I'd had another meeting in the morning, grabbed a bite in a Whitehall pub, and then managed to meet a friend (herself working on the hunting legislation going through the House of Lords yesterday) before the committee meeting began. There are 11 members of the committee, seven Labour, three Tories and one Lib Dem. Only six Labour and two Tories were there (the Lib Dem showed up for Misha). I frequently have high-level policy conversations as part of my work, but to be grilled for an hour in public in front of the cameras by eight moderately senior politicians each with different political views was a relatively strange experience - almost like my Ph D examination, except that then there were only two examiners, it wasn't in public, and I'd been working on the topic for only five years not almost eight.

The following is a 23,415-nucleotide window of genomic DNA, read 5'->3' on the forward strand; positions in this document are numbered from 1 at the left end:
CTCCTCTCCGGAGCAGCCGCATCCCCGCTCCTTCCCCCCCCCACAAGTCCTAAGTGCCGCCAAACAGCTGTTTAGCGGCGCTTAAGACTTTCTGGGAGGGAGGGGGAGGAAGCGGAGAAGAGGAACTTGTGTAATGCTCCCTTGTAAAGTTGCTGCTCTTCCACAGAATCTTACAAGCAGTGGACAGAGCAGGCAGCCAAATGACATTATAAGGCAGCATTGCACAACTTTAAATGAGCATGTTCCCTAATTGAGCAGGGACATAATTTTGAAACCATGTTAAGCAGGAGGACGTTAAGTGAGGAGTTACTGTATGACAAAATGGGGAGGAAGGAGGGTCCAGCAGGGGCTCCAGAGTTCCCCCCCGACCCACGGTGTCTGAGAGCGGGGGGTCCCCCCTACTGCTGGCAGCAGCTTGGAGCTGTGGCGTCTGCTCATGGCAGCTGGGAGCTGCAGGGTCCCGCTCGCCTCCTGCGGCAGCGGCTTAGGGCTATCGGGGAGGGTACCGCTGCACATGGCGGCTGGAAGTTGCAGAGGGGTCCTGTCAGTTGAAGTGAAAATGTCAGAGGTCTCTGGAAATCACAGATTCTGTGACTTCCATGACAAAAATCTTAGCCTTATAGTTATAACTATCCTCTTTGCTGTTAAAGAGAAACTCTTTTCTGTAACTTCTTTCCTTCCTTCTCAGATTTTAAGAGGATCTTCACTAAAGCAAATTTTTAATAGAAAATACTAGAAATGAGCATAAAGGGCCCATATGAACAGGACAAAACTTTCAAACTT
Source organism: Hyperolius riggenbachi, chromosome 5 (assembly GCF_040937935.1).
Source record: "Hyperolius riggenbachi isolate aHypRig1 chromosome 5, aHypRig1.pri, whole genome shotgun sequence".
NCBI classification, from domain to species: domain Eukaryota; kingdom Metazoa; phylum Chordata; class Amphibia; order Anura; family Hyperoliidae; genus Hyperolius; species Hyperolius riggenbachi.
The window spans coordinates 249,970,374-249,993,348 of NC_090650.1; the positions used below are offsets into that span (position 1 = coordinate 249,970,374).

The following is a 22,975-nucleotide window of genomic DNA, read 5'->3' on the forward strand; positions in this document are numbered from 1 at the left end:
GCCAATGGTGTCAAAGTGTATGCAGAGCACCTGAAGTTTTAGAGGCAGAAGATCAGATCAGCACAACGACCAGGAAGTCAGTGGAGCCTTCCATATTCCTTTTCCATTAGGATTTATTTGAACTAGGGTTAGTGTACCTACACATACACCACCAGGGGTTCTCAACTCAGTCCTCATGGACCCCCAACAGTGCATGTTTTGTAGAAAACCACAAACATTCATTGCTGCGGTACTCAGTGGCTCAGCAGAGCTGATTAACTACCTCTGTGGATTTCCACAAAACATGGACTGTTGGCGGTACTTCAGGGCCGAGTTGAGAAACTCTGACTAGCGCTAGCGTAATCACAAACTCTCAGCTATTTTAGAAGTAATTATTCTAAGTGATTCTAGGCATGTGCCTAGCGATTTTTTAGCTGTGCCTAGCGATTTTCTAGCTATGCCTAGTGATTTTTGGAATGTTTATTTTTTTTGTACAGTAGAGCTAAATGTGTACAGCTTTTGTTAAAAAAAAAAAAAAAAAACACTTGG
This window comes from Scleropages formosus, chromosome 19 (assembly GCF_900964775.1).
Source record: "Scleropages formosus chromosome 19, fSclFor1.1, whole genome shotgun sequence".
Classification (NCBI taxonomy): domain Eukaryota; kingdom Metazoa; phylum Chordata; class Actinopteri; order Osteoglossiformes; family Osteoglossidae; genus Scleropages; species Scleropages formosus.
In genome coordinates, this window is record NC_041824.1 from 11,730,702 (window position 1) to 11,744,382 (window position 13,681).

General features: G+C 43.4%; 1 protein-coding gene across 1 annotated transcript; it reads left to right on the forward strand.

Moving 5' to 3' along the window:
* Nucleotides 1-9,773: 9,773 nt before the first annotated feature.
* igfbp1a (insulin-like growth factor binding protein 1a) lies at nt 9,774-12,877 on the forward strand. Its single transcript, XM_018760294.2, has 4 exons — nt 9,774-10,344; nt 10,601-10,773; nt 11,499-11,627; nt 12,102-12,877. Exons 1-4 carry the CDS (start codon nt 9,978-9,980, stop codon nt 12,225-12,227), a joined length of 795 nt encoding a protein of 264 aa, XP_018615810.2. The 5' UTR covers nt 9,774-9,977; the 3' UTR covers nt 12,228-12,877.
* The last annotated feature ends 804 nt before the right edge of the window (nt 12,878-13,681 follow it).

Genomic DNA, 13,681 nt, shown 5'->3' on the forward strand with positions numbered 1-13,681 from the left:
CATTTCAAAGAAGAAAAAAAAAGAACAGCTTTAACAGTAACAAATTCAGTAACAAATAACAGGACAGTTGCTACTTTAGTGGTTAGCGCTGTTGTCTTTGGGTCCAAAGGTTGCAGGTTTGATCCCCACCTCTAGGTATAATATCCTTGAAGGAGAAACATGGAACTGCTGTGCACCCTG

I've seen or participated in a couple of similar events. The CSCE in the US Congress is a joint committee of both Houses dealing with international relations; the one session I've attended seemed to be speechifying by both elected representatives and witnesses, and my impression from the official reports I've read is that this is standard. I've also given evidence to the European Parliament's Foreign Affairs Committee, but that gets awfully choppy because of the translation situation. The Foreign Affairs Committee gave us a very good debate in comparison, a bit more aggressive than the House of Lords committee on European affairs at which I testified almost two years ago.
I felt I got in a couple of good lines on visa policy (at about 15m, and again at 21m); why nothing is "just symbolic" (25m); why the Kosovo election results are worse than they look (31m); how to write peace agreements (39m); Bosnian police reform (48m); telling the committee chairman what he can do with his report (54m). I stuck around to listen to Misha's presentation, and we then walked over together to Waterloo for my train, discussing John Peel as we went. An interesting day.